Today’s pathology reports also include more detailed information about tumor status, such as whether a tumor has high levels of HER2, a protein that promotes cell growth. A targeted therapy called Herceptin (trastuzumab) can treat these patients. “Looking back at the old pathology report from 22 years ago, it always amazes me as to how much less detail there is in them than what we know now,” says Charles Garbo, an oncologist at Cayuga Medical Center in Ithaca, New York, who treated Riter in 1996. However, most men with breast cancer do not test positive for HER2, and 90 percent of men with the disease have hormone-positive breast cancer.

The treatment for early-stage breast cancer with lymph node involvement, Riter’s type of cancer, has changed in some ways. Riter was treated with cyclophosphamide, methotrexate and fluorouracil (called CMF). If he were diagnosed today, Riter would instead be treated with taxanes and anthracyclines, more toxic drugs that have been shown to increase survival and reduce cancer recurrences compared with CMF treatment, according to Garbo. People with hormone-positive breast cancer like Riter still commonly take tamoxifen after treatment to reduce their risk of cancer recurrence, although Riter stopped taking the drug when he had negative side effects.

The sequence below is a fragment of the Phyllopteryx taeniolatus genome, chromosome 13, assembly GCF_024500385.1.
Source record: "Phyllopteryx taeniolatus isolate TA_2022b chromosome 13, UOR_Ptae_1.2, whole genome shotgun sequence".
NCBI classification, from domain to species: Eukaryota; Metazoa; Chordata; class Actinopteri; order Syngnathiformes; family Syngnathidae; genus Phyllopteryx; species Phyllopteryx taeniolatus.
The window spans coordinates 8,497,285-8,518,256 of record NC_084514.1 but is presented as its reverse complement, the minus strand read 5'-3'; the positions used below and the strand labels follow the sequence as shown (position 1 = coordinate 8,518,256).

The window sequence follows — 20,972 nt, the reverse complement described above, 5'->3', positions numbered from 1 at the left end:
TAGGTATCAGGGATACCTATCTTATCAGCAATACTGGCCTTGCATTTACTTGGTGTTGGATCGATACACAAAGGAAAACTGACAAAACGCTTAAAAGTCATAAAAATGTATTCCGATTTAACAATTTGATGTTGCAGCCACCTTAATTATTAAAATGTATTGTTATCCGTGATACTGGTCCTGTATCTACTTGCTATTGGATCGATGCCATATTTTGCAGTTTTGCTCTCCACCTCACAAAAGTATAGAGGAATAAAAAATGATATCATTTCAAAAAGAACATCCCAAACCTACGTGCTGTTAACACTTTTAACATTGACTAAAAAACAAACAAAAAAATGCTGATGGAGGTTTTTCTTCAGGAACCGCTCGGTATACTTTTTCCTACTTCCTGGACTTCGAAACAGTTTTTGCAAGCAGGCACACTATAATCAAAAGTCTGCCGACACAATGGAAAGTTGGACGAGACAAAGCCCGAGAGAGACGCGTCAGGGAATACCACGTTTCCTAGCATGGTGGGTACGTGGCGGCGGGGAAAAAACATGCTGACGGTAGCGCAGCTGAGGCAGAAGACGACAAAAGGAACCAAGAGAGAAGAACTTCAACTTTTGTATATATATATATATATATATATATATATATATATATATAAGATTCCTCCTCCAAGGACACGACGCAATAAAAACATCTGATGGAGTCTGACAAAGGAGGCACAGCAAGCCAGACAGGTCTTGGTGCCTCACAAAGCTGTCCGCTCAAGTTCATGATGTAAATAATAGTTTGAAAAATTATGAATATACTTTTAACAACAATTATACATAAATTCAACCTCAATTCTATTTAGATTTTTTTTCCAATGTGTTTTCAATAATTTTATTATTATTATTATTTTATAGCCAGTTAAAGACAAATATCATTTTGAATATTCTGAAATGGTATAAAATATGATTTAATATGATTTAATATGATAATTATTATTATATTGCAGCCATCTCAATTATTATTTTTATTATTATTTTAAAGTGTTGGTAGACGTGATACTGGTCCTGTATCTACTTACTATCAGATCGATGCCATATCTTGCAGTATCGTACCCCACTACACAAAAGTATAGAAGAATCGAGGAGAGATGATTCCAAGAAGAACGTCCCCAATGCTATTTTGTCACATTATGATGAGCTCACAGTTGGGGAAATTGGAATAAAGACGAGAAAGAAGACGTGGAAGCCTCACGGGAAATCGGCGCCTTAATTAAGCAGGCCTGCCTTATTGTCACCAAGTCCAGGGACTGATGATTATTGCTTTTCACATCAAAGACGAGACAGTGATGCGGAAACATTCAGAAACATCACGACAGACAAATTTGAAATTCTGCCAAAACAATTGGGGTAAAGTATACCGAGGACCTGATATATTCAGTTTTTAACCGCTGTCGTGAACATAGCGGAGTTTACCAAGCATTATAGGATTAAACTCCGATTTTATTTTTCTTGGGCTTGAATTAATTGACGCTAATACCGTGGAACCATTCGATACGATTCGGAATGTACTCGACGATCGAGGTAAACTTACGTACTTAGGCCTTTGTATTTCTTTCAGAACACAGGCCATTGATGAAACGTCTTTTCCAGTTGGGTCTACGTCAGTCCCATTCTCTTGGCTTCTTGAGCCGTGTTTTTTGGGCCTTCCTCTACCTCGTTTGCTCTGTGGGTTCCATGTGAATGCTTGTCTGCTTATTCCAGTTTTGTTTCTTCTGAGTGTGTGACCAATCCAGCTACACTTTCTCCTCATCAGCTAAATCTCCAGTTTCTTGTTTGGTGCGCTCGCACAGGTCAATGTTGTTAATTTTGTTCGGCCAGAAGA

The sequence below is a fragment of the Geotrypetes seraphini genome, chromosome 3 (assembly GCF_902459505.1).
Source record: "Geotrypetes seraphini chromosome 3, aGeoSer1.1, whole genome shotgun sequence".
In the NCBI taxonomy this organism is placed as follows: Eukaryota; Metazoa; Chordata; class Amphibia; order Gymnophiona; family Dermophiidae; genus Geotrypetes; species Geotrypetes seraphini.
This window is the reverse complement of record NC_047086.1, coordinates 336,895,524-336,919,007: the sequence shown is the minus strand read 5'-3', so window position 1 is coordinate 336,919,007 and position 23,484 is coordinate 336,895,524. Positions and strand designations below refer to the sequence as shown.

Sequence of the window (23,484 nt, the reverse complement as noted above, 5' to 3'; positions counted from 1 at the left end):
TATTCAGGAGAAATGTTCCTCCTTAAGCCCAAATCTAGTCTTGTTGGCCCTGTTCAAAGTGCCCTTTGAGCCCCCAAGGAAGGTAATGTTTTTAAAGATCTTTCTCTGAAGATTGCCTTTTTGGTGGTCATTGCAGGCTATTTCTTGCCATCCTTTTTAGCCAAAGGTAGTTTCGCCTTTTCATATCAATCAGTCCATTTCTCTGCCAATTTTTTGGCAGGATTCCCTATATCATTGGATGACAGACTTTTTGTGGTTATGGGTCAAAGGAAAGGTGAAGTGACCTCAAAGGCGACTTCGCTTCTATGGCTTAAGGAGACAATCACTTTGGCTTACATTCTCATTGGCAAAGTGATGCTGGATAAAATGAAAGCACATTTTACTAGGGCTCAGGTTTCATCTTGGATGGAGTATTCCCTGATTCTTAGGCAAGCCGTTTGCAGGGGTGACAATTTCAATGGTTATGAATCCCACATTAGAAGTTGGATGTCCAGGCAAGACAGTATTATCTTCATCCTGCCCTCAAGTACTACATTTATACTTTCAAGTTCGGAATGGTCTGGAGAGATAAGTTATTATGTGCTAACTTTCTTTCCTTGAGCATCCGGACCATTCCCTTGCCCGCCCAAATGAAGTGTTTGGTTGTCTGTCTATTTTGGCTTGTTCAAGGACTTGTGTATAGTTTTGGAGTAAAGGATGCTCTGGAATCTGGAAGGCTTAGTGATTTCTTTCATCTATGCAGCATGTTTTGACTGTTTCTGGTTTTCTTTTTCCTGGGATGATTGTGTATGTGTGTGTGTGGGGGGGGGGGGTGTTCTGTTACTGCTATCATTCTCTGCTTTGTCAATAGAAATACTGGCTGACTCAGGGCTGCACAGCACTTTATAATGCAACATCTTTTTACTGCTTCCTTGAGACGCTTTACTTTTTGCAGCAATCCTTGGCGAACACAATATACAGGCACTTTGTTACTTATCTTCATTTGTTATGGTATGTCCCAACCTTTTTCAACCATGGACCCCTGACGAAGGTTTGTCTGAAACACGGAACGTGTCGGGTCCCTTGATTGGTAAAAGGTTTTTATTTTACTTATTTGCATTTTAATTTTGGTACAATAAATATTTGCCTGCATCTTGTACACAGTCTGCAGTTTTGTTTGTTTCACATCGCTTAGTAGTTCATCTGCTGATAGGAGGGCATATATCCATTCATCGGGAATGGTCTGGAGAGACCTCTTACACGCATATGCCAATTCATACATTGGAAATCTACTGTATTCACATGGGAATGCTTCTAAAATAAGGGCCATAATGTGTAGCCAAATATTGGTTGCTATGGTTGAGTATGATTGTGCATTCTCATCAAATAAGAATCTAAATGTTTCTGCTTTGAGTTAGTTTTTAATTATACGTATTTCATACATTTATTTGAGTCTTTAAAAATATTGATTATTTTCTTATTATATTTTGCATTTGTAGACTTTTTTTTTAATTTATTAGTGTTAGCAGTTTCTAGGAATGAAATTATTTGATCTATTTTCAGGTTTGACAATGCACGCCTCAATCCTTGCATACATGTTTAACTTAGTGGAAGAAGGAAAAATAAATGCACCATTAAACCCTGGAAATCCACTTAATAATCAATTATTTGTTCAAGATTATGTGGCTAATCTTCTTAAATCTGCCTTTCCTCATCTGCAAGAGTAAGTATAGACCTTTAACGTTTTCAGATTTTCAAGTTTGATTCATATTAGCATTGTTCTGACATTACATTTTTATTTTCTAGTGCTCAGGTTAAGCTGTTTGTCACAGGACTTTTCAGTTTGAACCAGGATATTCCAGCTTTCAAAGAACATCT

These days, any man diagnosed with breast cancer would automatically be a candidate for BRCA testing, says Garbo. Riter’s Russian Jewish ancestry makes it even more likely that his breast cancer was due to BRCA1 and BRCA2 gene mutations. Ashkenazi Jews, who include many Jewish people in the U.S. whose ancestors emigrated from Central and Eastern Europe, have a higher prevalence of BRCA1 and BRCA2 mutations than the general population. These mutations increase the risk of having breast cancer and other types of cancer.